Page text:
ALLIANCE, Ohio/MINNEAPOLIS (Reuters) – U.S. presidential debate organizers vowed on Wednesday to change the rules to rein in unruly behavior after President Donald Trump repeatedly interrupted rival Joe Biden and the moderator in the candidates’ taunt-filled initial prime-time encounter.
Biden suggested a mute button might help and Trump complained the Commission on Presidential Debates was siding with the Democrats in the aftermath of Tuesday’s debate in Cleveland.
The 90-minute face-off triggered widespread criticism of Trump and, to a lesser extent, Biden. The Republican president repeatedly bullied Biden and questioned his intelligence, while the Democratic nominee called Trump a racist, a liar and the worst president ever.
Biden’s campaign raised nearly $10 million during the debate, a campaign aide said, adding to the Democrat’s financial advantage with five weeks to go until the Nov. 3 election.
The former vice president has held a modest but steady lead in national voter surveys for months, although opinion polls in the battleground states that traditionally decide elections show a closer contest.
In Alliance, Ohio, on Wednesday, Biden urged Americans to vote for him in large numbers to eliminate any possibility of Trump trying to stay in the White House if he lost the election.
Trump did not commit at the debate to accepting the election result, reasserting unfounded complaints that an increase in mail-in ballots because of the coronavirus pandemic would lead to widespread voting fraud.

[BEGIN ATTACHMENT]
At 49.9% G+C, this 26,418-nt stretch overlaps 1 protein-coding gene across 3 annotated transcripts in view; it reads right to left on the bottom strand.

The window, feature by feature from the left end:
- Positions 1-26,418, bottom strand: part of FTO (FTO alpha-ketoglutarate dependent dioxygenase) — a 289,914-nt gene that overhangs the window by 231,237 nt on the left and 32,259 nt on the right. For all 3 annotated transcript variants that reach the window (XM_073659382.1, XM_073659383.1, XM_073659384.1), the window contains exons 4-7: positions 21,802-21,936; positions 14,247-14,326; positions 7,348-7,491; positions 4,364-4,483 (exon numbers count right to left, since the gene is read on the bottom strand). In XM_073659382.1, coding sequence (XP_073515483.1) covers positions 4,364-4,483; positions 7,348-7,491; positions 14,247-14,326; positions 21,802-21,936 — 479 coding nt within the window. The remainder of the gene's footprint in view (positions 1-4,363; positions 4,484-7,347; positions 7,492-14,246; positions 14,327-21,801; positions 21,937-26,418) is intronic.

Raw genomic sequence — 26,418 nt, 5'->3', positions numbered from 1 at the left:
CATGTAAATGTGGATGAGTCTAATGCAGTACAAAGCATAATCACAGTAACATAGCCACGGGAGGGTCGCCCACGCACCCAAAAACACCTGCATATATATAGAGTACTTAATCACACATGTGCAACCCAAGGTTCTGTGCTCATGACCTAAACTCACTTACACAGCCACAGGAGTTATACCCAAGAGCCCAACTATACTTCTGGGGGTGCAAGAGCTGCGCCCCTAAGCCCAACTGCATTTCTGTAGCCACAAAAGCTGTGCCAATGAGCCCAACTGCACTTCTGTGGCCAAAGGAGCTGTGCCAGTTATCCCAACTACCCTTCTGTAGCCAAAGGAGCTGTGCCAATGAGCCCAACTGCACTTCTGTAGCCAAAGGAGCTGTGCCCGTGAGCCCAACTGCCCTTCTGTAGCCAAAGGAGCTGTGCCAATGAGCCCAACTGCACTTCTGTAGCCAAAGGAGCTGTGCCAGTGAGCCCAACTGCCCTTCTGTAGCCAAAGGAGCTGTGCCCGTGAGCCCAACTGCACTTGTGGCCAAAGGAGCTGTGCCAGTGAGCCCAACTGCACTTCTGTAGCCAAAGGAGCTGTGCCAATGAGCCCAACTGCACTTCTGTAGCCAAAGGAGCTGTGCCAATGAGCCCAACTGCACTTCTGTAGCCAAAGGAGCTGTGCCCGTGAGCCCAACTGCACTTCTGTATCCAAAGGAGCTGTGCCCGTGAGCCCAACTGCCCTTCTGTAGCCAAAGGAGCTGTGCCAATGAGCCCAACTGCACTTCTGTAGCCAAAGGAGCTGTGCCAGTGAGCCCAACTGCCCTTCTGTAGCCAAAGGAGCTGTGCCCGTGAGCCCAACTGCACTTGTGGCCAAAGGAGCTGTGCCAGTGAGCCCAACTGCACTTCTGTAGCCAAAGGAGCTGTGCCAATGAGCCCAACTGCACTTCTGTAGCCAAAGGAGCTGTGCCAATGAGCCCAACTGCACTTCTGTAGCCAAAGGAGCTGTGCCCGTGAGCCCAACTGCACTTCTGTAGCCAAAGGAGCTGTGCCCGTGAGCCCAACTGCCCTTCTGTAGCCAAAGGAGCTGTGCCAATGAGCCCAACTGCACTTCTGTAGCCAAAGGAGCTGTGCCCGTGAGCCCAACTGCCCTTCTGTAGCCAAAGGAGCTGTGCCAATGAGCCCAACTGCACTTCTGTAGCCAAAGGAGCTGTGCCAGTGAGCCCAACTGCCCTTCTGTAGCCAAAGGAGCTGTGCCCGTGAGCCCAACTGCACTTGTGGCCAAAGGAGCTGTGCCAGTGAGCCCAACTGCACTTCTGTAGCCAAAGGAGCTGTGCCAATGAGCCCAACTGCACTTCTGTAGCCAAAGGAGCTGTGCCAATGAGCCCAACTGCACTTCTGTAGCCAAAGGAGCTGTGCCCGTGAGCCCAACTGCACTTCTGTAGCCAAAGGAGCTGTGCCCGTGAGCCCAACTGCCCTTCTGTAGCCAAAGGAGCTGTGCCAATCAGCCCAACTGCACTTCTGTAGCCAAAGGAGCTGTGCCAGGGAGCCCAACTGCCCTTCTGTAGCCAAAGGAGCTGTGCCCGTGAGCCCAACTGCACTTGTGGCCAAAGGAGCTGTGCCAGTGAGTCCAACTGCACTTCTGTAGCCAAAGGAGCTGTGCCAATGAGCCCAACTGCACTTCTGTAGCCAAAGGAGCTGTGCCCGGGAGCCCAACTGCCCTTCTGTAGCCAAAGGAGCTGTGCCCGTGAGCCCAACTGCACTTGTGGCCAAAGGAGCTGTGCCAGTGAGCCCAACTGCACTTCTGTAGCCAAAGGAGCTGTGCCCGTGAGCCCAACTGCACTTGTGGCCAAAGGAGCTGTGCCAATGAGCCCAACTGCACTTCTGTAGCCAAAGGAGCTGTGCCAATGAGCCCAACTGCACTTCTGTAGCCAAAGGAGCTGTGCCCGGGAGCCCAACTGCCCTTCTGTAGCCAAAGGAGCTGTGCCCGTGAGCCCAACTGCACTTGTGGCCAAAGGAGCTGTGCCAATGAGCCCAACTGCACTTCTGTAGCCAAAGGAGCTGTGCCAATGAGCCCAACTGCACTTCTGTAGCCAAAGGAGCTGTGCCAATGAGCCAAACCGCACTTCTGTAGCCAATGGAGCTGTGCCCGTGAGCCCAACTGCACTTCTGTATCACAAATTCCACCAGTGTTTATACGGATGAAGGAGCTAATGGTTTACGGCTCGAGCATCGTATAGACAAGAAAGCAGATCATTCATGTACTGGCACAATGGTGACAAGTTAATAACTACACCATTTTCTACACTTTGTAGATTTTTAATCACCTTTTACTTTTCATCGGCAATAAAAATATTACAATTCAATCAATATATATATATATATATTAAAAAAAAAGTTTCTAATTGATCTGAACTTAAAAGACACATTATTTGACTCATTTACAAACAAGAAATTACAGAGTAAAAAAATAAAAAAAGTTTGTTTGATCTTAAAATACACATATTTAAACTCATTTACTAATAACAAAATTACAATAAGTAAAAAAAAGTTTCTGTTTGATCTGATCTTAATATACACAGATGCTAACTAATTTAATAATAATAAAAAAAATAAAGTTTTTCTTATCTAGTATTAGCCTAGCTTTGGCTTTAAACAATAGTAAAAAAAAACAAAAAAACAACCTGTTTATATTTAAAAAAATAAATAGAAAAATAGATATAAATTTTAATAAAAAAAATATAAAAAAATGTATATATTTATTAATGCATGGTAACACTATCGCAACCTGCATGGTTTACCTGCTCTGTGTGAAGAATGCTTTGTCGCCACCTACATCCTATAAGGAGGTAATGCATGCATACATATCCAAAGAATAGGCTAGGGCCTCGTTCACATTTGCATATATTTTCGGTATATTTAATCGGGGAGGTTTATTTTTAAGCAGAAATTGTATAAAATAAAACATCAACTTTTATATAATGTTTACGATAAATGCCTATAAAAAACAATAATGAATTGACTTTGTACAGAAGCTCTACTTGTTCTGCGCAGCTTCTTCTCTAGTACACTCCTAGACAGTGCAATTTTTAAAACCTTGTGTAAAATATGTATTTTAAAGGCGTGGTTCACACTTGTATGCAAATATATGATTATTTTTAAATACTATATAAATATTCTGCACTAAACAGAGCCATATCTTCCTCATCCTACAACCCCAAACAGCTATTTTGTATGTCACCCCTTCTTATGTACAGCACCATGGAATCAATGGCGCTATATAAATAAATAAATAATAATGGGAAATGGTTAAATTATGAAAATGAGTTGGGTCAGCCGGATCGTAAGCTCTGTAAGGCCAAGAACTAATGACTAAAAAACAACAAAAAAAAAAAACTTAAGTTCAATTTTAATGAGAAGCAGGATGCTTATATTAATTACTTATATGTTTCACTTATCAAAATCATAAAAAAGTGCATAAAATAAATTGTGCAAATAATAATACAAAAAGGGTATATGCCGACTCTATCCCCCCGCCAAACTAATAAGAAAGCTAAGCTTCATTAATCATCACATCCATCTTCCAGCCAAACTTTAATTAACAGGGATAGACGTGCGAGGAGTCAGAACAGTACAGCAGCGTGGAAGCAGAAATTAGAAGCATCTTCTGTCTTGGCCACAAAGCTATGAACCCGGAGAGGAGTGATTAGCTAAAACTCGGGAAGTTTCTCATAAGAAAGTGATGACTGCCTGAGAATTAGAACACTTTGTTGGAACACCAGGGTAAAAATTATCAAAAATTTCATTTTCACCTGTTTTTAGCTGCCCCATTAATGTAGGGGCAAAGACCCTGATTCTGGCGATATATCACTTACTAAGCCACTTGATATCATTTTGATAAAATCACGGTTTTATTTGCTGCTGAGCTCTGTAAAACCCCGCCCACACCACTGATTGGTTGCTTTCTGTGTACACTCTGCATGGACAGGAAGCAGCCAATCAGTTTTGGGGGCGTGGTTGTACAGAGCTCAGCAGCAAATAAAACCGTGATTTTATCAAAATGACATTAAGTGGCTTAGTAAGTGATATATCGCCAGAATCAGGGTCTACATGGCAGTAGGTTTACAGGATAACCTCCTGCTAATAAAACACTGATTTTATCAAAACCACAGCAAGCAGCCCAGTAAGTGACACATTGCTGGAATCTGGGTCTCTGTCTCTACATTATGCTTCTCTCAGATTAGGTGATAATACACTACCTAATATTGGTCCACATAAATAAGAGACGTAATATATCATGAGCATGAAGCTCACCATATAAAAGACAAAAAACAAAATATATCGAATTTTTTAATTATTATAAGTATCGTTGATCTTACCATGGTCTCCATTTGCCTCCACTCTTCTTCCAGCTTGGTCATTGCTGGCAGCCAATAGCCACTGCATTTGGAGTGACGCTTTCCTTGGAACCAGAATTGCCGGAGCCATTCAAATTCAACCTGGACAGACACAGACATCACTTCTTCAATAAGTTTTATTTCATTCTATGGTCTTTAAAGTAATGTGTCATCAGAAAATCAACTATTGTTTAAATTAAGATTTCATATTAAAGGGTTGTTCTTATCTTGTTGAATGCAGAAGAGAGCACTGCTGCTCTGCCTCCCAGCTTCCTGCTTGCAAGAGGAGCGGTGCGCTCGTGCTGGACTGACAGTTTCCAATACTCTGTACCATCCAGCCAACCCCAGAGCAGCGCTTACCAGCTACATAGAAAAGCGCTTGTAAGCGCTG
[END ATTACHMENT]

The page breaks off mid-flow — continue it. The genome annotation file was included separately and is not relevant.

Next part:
“The president will step down. The American people will not stand for it. No agency would stand for that happening,” Biden said on a campaign stop.
Also on Wednesday, Trump attempted to distance himself from the right-wing “Proud Boys” group after declining to denounce white supremacists during the debate.
“I don’t know who the Proud Boys are. I mean, you’ll have to give me a definition, because I really don’t know who they are. I can only say they have to stand down, let law enforcement do their work,” he told reporters at the White House.
The Proud Boys describes itself as a club of “Western chauvinists” but has been categorized as a hate group by the nonprofit Southern Poverty Law Center.
TURNING OFF THE MICROPHONE?
The debates commission said it would adopt changes to allow for a “more orderly discussion,” with the next debate scheduled for Oct. 15 in Miami. There was immediate speculation that this could include a mute button to limit interruptions.
The Trump campaign accused the organization of “moving the goalposts and changing the rules in the middle of the game.”
Trump also was critical of the debate’s moderator, Fox News anchor Chris Wallace, who spent much of the debate trying to restore order.
“Chris had a tough night,” Trump posted on Wednesday morning on Twitter, calling the debate a “two on one” fight.
Biden said on Wednesday he hoped organizers of future debates would be able to turn off the microphone of the candidate who is not speaking.
“It was a national embarrassment,” Biden said of the debate and Trump’s performance. “I am not going to speculate what happens at the second or third debate.”
The debate commission defended Wallace, thanking him “for the professionalism and skill he brought to last night’s debate” and promising “additional tools to maintain order.”
The chaotic debate appeared unlikely to significantly alter the campaign’s dynamics.
An estimated 28.7 million people tuned in on broadcast networks ABC, CBS, NBC and Fox, below the roughly 45 million viewers who watched Trump debate former first lady Hillary Clinton on those channels in 2016.
Biden, 77, was on a train tour through Ohio and Pennsylvania, both “Rust Belt” battleground states. The latest Reuters/Ipsos poll of Pennsylvania gave Biden a slight advantage there.
Trump, 74, was in Minnesota – one of the few states his campaign is targeting that voted Democratic in 2016 – for a fundraiser before a Wednesday evening rally in Duluth.
Reporting by Jarrett Renshaw in Ohio, Alexandra Alper in Minnesota, Joseph Ax in Princeton, New Jersey, and Susan Heavey, David Morgan and Lisa Lambert in Washington; Writing by Alistair Bell and Steve Holland; Editing by Scott Malone, Howard Goller and Peter Cooney